Criminal thinking patterns, aggression styles, and the psychopathic traits of late high school bullies and bully-victims

Laurie L. Ragatz, Ryan J. Anderson, William Fremouw, Rebecca Schwartz

Research output: Contribution to journalArticle

40 Scopus citations


This study explored the current psychological characteristics and criminal behavior history of individuals who retrospectively reported being bullies, bully-victims, victims, or controls (i.e. neither victims nor bullies) during their last 2 years of high school. College students (n = 960) completed measures of criminal thinking, aggression, psychopathy, and criminal behavior online. We predicted bullies and bully-victims would demonstrate the highest scores for criminal thinking, proactive aggression, psychopathy, and have the most criminal infractions. Bullies and bully-victims had significantly higher scores on criminal thinking, aggression, psychopathy, and criminal behaviors than victims or controls. Additionally, men were significantly higher in criminal thinking, aggression, psychopathy, and had more criminal acts than women. There were no gender by bully group interactions. Logistic regression analyses differentiated bully-victims from bullies. Bully-victims tended to be male, higher in criminal thinking, and higher in reactive aggression. In addition, bully-victims were distinct from victims, showing higher criminal thinking and higher proactive aggression.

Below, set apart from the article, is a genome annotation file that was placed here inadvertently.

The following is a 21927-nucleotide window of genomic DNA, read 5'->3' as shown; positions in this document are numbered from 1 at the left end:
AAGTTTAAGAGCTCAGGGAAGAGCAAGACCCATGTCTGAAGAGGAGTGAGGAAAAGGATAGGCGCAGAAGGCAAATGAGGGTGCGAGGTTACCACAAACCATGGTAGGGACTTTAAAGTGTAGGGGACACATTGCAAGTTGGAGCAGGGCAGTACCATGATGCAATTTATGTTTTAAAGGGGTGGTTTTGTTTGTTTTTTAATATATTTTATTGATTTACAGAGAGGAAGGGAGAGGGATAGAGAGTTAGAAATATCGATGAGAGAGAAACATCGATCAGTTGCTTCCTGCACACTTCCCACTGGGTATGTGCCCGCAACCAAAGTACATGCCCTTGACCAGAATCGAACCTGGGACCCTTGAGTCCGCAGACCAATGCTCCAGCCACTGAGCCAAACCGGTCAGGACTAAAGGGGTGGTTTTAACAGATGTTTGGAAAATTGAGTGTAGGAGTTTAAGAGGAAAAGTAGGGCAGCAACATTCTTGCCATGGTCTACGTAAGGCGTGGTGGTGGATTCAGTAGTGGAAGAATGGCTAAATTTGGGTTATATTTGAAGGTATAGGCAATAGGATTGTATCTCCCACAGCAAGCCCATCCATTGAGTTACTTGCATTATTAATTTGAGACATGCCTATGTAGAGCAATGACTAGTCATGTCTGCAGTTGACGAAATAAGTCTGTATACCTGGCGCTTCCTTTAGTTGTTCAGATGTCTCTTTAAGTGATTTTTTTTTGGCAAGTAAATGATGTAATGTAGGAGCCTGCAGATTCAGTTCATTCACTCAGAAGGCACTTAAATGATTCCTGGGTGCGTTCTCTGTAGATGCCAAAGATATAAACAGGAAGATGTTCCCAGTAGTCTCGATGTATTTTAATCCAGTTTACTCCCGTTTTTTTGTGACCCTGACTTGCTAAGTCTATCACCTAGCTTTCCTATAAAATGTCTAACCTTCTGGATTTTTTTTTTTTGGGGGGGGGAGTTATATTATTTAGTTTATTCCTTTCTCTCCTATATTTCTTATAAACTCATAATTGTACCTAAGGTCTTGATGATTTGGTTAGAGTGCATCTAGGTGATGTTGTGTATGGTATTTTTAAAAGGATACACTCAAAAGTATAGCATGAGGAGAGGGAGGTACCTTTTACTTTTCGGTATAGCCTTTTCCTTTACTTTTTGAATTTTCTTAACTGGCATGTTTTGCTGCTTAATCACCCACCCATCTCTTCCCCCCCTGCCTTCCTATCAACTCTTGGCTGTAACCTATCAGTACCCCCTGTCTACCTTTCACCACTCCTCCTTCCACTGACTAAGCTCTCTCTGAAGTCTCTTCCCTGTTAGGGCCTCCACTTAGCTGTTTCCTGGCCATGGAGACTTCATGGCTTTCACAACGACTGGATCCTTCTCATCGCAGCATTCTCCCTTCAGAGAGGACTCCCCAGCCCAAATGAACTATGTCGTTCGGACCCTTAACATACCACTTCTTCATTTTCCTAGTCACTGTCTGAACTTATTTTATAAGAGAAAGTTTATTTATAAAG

Original languageEnglish (US)
Pages (from-to)145-160
Number of pages16
JournalAggressive Behavior
Issue number2
StatePublished - Mar 1 2011



  • Bully-victim
  • Bullying
  • Criminal thinking
  • Psychopathy

ASJC Scopus subject areas

  • Developmental and Educational Psychology
  • Arts and Humanities (miscellaneous)
  • Psychology(all)

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